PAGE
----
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Thursday, 25 June 2020 — 11:00-12:00 PT / 18:00-19:00 UTC

Send an email to to request a calendar invite (The GSWG currently holds bi-weekly Zoom webmeetings for the NA/EU time zones alternating between plenary meetings reviewing overall Working Group and Task Force progress on deliverables and special topic meetings. In addition it supports a monthly ToIP WG update meeting for APAC timezones. See the specific scheduling details of each meeting in the sections below.

You can get a calendar invite to any meeting via the ToIP Calendar page, and you can subscribe to the mailing list at

  1. Welcome and Linux Foundation antitrust policy
  2. Introduction of new members
  3. Deciding on chairs and chair terms
  4. Presentation on machine-readable governance frameworks—Daniel Hardman
  5. Next steps on Governance Template Task Force
  6. Topics for Future Meetings
    1. Scott Perry - Trust Assurance 101
    2. <your topic here>


GSWG Meeting Structure

NA/EU Plenary - Every fourth Thursday — 14:00-15:00 EDT / 18:00 - 19:00 UTC

Agenda and Notes

Meeting recording

  1. Status since last meeting (Scott, Tom, Drummond) - 5 minutes
    1. 29 attendees
    2. New Introductions
      1. Scott Whitmire IEEE - Standard for medical Imaging
      2. Gena Morgan - GS1 - Standards in Supply Chain
      3. Will Groah IEEE working with other ToIP groups
      4. AJ Finema - Bangkok, Governance Blockchain Decentralized identity consultant
      5. Gene DiMira - Manulife - AML Compliance Officer
    3. New whitepapers, templates, thought leadership documents should be sent to Scott Perry
  2. Templatizing a Utility Governance Framework based on Sovrin Governance Framework (Drummond - 15 min)
    1. Google Slides are here
    2. Sovrin Governance Framework - started in 2016, now at V2 including GDPR conformance in December 2019 - working group of over 50 members
    3. Modular Framework of documents including a Home Page, Master Document, Glossary, Legal Agreements, Controlled Documents and a Trust Assurance Framework
    4. Key best practices
      1. Modular design
      2. Must include legal agreements and legal teams
      3. One glossary for entire framework
      4. Roles and responsibilities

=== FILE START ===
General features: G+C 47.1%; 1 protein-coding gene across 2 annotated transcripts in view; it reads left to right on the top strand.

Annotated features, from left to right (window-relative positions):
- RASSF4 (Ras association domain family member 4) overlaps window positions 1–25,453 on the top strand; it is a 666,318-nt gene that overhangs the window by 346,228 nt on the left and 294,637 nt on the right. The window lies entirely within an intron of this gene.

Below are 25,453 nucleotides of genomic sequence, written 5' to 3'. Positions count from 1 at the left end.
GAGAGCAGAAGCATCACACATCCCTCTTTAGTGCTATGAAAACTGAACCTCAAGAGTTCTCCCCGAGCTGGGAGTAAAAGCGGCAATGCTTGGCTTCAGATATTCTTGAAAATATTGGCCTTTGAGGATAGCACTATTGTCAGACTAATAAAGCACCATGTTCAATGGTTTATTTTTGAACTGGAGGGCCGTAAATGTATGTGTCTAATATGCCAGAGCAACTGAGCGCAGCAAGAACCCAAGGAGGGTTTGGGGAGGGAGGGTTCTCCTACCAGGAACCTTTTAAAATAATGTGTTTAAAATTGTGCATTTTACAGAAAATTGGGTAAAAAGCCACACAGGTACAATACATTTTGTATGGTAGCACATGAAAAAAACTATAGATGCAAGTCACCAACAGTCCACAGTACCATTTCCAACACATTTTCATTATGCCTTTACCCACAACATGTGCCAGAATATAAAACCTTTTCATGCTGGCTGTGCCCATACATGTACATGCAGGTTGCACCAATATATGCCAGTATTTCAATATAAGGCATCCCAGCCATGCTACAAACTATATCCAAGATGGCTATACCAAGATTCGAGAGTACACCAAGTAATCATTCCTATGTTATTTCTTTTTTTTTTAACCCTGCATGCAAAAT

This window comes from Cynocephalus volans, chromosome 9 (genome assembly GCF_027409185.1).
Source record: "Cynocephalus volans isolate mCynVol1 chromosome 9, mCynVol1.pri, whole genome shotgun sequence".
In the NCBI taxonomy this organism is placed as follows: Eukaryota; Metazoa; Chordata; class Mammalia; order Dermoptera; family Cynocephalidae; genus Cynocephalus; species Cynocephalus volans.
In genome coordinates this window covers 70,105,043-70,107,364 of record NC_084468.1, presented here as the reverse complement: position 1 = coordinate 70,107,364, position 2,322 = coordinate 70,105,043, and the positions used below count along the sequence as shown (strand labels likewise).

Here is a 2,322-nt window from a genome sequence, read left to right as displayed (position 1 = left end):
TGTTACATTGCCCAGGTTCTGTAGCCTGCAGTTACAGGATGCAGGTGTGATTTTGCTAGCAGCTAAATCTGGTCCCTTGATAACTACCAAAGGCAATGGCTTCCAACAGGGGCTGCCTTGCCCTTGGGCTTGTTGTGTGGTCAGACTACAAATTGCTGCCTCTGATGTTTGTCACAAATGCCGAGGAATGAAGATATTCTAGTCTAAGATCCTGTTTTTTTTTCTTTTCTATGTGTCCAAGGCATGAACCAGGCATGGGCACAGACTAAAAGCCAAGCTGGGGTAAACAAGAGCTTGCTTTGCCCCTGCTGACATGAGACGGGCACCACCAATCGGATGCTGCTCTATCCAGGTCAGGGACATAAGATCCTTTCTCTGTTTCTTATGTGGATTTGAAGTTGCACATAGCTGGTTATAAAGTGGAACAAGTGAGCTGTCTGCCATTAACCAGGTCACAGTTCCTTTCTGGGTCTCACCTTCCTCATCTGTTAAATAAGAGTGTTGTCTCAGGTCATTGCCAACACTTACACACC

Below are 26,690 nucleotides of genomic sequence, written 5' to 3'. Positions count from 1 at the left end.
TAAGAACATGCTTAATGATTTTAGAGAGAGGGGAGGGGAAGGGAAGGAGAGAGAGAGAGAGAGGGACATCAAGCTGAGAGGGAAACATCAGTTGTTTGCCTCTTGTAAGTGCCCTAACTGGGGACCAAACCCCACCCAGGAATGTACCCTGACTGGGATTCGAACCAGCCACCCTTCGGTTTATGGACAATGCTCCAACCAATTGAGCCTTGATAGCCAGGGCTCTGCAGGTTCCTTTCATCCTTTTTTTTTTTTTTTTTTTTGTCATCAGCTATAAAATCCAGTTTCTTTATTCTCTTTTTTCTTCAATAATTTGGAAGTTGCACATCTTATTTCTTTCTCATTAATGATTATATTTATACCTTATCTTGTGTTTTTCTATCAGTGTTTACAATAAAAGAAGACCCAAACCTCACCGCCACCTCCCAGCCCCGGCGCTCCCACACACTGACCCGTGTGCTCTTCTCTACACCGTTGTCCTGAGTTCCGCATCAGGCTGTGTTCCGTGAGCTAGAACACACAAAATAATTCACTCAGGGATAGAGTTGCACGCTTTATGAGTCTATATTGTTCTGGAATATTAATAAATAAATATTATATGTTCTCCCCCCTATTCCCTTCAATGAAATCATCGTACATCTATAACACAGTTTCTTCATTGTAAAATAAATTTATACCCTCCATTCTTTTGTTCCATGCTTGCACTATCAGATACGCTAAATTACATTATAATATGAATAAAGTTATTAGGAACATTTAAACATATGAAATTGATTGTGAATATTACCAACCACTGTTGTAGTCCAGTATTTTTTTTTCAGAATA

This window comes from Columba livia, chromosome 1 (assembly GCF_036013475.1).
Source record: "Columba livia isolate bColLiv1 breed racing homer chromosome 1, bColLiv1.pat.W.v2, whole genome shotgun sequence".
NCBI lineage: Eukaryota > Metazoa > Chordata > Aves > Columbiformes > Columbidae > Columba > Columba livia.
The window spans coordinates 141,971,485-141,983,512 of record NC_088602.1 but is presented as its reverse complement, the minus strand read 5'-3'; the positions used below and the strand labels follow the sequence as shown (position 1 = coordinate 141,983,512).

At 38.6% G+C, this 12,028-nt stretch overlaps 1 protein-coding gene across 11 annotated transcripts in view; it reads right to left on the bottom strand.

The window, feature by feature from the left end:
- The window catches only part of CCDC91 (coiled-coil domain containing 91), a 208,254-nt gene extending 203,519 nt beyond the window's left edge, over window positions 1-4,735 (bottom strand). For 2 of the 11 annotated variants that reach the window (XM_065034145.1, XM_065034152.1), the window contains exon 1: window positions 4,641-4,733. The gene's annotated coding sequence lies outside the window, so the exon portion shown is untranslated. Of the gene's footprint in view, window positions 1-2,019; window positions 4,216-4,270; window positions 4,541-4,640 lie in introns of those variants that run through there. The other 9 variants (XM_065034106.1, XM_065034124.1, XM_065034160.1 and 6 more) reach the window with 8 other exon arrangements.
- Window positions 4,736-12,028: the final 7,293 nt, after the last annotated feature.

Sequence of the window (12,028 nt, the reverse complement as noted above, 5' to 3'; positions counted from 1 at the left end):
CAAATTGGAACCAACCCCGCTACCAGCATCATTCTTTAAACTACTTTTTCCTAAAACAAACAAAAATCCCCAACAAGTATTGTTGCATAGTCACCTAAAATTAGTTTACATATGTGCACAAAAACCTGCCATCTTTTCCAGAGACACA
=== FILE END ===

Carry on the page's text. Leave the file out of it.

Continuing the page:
5. Affiliated trust assurance framework
      6. Non-normative but accessible framework
    5. Tour of the Sovrin Governance Framework - available on web at
    6. Templatize the Sovrin work
      1. Tailored to Layer one but structure can be used as an overarching model for ToIP GSWG
  3. Example templates from the Brighthive Repository (Tom - 10 minutes)
    1. BrightHive has focused on Data Trust (aligned to Layer 4)
    2. Governance established through a data trust agreement (DTA) - on web at
    3. Roles and responsibilities - Better when there is a strong central authority
    4. Brighthive has examples in gitHub
    5. Framework adopted from the Intelligence Industry, Canada efforts
    6. Good examples from Goodwill Industries and the Commonwealth of Virginia
  4. Open Discussion
    1. Don't Boil the Ocean - Tackle progressive steps 
    2. Next Steps - Establish your own task force
    3. Start producing Tools
      1. Standard Specification on Governance Framework Template Model 
      2. Not Layer Specific - At an Architecture Level
      3. email soliciting interest in framework architecture design
      4. email soliciting other areas that members want to tackle
  5. Topics for Future Meetings - Contact Scott Perry, Drummond Reed or Tom Plagge
    1. Daniel Hardman -
    2. Scott Perry - Trust Assurance 101


See the GSWG Meeting Page template for the standard plenary meeting structure.

NA/EU Special Topic - Every second Thursday — 14:00-15:00 EDT / 18:00 - 19:00 UTC



See this Google Slides presentation for the full agenda. Summary:


  1. Natarajan (Nat) Chandrasekhar – Cambridge, UK – individual contributor
  2. Dan Bachenheimer – Washington, DC – Accenture Digital Identity group
  3. Stu Vaeth – Boston, MA – Mastercard
  4. Bryn Robinson-Morgan – UK – Mastercard